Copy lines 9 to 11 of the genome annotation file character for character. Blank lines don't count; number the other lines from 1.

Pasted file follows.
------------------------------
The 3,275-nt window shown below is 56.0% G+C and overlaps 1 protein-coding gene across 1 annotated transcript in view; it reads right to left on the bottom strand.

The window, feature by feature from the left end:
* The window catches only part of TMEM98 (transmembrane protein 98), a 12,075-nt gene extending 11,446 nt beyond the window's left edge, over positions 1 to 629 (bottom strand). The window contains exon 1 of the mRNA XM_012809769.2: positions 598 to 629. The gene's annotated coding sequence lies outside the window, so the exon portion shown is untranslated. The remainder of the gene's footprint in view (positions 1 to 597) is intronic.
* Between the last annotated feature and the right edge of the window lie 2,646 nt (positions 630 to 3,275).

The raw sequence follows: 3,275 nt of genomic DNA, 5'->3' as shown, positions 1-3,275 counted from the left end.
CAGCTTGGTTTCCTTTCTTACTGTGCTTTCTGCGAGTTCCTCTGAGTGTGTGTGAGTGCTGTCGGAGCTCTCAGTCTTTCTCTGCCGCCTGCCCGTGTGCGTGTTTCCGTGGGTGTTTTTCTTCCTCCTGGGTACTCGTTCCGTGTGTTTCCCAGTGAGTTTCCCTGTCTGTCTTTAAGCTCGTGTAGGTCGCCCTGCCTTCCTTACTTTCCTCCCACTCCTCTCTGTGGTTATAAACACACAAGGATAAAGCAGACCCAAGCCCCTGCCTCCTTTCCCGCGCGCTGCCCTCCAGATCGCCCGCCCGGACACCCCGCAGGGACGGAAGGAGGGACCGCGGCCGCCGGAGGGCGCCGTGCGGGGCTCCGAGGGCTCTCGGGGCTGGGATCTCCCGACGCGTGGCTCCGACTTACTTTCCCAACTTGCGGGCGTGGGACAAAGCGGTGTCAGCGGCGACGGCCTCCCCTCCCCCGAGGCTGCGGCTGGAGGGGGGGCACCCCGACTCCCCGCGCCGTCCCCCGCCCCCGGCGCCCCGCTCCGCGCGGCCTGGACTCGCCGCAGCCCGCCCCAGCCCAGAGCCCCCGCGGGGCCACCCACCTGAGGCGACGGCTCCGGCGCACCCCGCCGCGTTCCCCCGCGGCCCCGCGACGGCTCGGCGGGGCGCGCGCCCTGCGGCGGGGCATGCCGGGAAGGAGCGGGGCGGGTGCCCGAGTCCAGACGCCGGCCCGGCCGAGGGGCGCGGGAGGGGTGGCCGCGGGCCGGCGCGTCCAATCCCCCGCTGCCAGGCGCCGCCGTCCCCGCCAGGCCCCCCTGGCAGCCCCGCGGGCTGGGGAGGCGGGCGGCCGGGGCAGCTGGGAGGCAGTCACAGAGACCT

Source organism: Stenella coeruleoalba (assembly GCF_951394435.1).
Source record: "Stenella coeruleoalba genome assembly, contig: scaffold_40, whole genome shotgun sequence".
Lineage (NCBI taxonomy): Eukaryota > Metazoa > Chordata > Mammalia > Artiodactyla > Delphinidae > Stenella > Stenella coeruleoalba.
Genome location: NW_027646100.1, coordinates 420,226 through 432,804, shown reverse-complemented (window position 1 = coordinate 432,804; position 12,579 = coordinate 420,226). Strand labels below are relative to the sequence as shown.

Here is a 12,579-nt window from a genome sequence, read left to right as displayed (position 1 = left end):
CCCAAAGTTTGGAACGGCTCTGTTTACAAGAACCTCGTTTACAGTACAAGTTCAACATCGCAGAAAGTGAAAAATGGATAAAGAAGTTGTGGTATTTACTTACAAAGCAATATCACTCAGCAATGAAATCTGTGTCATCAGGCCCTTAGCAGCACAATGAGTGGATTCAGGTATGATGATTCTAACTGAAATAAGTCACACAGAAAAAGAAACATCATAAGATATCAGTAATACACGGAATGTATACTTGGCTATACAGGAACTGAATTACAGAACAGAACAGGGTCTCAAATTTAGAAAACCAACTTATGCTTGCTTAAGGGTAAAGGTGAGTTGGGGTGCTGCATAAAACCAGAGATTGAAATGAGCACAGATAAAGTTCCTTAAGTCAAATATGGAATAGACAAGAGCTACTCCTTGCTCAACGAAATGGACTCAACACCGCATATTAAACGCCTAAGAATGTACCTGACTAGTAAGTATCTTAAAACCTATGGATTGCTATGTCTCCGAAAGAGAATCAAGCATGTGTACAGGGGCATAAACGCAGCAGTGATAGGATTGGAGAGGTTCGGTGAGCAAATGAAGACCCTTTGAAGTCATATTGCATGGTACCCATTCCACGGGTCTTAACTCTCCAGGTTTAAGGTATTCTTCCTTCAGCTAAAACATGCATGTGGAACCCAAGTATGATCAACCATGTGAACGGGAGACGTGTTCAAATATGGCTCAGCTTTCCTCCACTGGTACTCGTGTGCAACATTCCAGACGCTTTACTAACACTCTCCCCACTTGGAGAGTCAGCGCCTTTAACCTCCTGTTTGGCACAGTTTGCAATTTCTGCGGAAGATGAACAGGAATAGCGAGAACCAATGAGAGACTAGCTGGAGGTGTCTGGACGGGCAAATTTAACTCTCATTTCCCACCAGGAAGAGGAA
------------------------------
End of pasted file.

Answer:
Lineage (NCBI taxonomy): Eukaryota > Metazoa > Chordata > Mammalia > Artiodactyla > Delphinidae > Stenella > Stenella coeruleoalba.
Genome location: NW_027646100.1, coordinates 420,226 through 432,804, shown reverse-complemented (window position 1 = coordinate 432,804; position 12,579 = coordinate 420,226). Strand labels below are relative to the sequence as shown.

Here is a 12,579-nt window from a genome sequence, read left to right as displayed (position 1 = left end):